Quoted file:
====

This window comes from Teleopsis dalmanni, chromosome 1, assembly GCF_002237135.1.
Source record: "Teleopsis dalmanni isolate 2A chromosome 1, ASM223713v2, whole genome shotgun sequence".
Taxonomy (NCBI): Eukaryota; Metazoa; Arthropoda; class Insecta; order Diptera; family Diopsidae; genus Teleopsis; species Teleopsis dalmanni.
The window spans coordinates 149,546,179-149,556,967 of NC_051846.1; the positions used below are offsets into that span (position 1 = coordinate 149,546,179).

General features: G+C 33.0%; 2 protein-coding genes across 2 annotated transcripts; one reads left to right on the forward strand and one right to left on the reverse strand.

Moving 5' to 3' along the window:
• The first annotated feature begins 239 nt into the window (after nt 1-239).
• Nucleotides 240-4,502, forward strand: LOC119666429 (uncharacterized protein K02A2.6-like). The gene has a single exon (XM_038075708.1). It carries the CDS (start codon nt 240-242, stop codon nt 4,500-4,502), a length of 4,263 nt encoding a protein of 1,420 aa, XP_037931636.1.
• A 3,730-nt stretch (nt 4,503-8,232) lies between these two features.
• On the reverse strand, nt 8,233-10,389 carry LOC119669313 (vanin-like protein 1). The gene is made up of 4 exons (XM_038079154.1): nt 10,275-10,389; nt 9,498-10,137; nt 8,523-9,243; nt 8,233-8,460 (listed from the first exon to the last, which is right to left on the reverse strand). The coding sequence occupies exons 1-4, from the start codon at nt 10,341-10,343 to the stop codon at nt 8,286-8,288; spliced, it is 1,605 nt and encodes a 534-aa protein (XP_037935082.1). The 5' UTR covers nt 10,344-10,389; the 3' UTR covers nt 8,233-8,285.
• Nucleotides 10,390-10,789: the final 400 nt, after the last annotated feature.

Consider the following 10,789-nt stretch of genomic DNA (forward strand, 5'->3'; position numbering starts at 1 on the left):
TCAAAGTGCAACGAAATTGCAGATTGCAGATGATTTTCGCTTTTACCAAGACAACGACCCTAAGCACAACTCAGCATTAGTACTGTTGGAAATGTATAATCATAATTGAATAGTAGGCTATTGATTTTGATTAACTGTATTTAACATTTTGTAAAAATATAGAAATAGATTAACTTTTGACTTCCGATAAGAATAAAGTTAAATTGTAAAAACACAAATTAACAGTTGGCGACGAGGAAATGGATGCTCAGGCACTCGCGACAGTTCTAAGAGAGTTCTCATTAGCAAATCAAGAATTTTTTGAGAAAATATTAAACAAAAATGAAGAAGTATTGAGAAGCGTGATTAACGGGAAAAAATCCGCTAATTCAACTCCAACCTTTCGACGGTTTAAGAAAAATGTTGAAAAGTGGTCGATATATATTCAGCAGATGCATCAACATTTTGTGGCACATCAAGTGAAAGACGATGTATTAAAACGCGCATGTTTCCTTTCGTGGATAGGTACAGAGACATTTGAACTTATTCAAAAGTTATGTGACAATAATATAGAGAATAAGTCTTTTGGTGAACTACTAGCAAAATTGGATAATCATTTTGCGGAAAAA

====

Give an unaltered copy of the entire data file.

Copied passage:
This window comes from Teleopsis dalmanni, chromosome 1, assembly GCF_002237135.1.
Source record: "Teleopsis dalmanni isolate 2A chromosome 1, ASM223713v2, whole genome shotgun sequence".
Taxonomy (NCBI): Eukaryota; Metazoa; Arthropoda; class Insecta; order Diptera; family Diopsidae; genus Teleopsis; species Teleopsis dalmanni.
The window spans coordinates 149,546,179-149,556,967 of NC_051846.1; the positions used below are offsets into that span (position 1 = coordinate 149,546,179).

General features: G+C 33.0%; 2 protein-coding genes across 2 annotated transcripts; one reads left to right on the forward strand and one right to left on the reverse strand.

Moving 5' to 3' along the window:
• The first annotated feature begins 239 nt into the window (after nt 1-239).
• Nucleotides 240-4,502, forward strand: LOC119666429 (uncharacterized protein K02A2.6-like). The gene has a single exon (XM_038075708.1). It carries the CDS (start codon nt 240-242, stop codon nt 4,500-4,502), a length of 4,263 nt encoding a protein of 1,420 aa, XP_037931636.1.
• A 3,730-nt stretch (nt 4,503-8,232) lies between these two features.
• On the reverse strand, nt 8,233-10,389 carry LOC119669313 (vanin-like protein 1). The gene is made up of 4 exons (XM_038079154.1): nt 10,275-10,389; nt 9,498-10,137; nt 8,523-9,243; nt 8,233-8,460 (listed from the first exon to the last, which is right to left on the reverse strand). The coding sequence occupies exons 1-4, from the start codon at nt 10,341-10,343 to the stop codon at nt 8,286-8,288; spliced, it is 1,605 nt and encodes a 534-aa protein (XP_037935082.1). The 5' UTR covers nt 10,344-10,389; the 3' UTR covers nt 8,233-8,285.
• Nucleotides 10,390-10,789: the final 400 nt, after the last annotated feature.

Consider the following 10,789-nt stretch of genomic DNA (forward strand, 5'->3'; position numbering starts at 1 on the left):
TCAAAGTGCAACGAAATTGCAGATTGCAGATGATTTTCGCTTTTACCAAGACAACGACCCTAAGCACAACTCAGCATTAGTACTGTTGGAAATGTATAATCATAATTGAATAGTAGGCTATTGATTTTGATTAACTGTATTTAACATTTTGTAAAAATATAGAAATAGATTAACTTTTGACTTCCGATAAGAATAAAGTTAAATTGTAAAAACACAAATTAACAGTTGGCGACGAGGAAATGGATGCTCAGGCACTCGCGACAGTTCTAAGAGAGTTCTCATTAGCAAATCAAGAATTTTTTGAGAAAATATTAAACAAAAATGAAGAAGTATTGAGAAGCGTGATTAACGGGAAAAAATCCGCTAATTCAACTCCAACCTTTCGACGGTTTAAGAAAAATGTTGAAAAGTGGTCGATATATATTCAGCAGATGCATCAACATTTTGTGGCACATCAAGTGAAAGACGATGTATTAAAACGCGCATGTTTCCTTTCGTGGATAGGTACAGAGACATTTGAACTTATTCAAAAGTTATGTGACAATAATATAGAGAATAAGTCTTTTGGTGAACTACTAGCAAAATTGGATAATCATTTTGCGGAAAAA